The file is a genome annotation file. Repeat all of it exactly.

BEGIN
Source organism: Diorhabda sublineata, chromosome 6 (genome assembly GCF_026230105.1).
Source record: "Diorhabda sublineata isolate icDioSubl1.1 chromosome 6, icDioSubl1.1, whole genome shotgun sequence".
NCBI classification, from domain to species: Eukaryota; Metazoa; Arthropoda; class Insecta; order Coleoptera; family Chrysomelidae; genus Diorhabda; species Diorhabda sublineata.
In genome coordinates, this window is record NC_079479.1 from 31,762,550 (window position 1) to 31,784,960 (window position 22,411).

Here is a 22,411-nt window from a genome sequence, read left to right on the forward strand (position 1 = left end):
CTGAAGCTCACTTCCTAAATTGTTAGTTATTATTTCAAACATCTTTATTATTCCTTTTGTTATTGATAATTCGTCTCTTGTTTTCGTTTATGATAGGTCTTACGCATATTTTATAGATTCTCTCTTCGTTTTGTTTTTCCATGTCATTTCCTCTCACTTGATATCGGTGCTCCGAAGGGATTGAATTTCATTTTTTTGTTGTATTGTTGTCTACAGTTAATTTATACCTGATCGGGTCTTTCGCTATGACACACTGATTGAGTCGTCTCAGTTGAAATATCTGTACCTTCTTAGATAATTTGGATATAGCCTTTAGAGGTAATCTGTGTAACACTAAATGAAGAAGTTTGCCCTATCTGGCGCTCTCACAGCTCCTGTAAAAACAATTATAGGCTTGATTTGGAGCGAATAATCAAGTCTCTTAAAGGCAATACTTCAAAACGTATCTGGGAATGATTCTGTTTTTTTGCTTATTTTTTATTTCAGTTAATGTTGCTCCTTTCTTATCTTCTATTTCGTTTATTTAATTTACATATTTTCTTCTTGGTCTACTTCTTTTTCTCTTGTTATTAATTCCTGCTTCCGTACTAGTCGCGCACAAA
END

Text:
Source organism: Diorhabda sublineata, chromosome 6 (genome assembly GCF_026230105.1).
Source record: "Diorhabda sublineata isolate icDioSubl1.1 chromosome 6, icDioSubl1.1, whole genome shotgun sequence".
NCBI classification, from domain to species: Eukaryota; Metazoa; Arthropoda; class Insecta; order Coleoptera; family Chrysomelidae; genus Diorhabda; species Diorhabda sublineata.
In genome coordinates, this window is record NC_079479.1 from 31,762,550 (window position 1) to 31,784,960 (window position 22,411).

Here is a 22,411-nt window from a genome sequence, read left to right on the forward strand (position 1 = left end):
CTGAAGCTCACTTCCTAAATTGTTAGTTATTATTTCAAACATCTTTATTATTCCTTTTGTTATTGATAATTCGTCTCTTGTTTTCGTTTATGATAGGTCTTACGCATATTTTATAGATTCTCTCTTCGTTTTGTTTTTCCATGTCATTTCCTCTCACTTGATATCGGTGCTCCGAAGGGATTGAATTTCATTTTTTTGTTGTATTGTTGTCTACAGTTAATTTATACCTGATCGGGTCTTTCGCTATGACACACTGATTGAGTCGTCTCAGTTGAAATATCTGTACCTTCTTAGATAATTTGGATATAGCCTTTAGAGGTAATCTGTGTAACACTAAATGAAGAAGTTTGCCCTATCTGGCGCTCTCACAGCTCCTGTAAAAACAATTATAGGCTTGATTTGGAGCGAATAATCAAGTCTCTTAAAGGCAATACTTCAAAACGTATCTGGGAATGATTCTGTTTTTTTGCTTATTTTTTATTTCAGTTAATGTTGCTCCTTTCTTATCTTCTATTTCGTTTATTTAATTTACATATTTTCTTCTTGGTCTACTTCTTTTTCTCTTGTTATTAATTCCTGCTTCCGTACTAGTCGCGCACAAA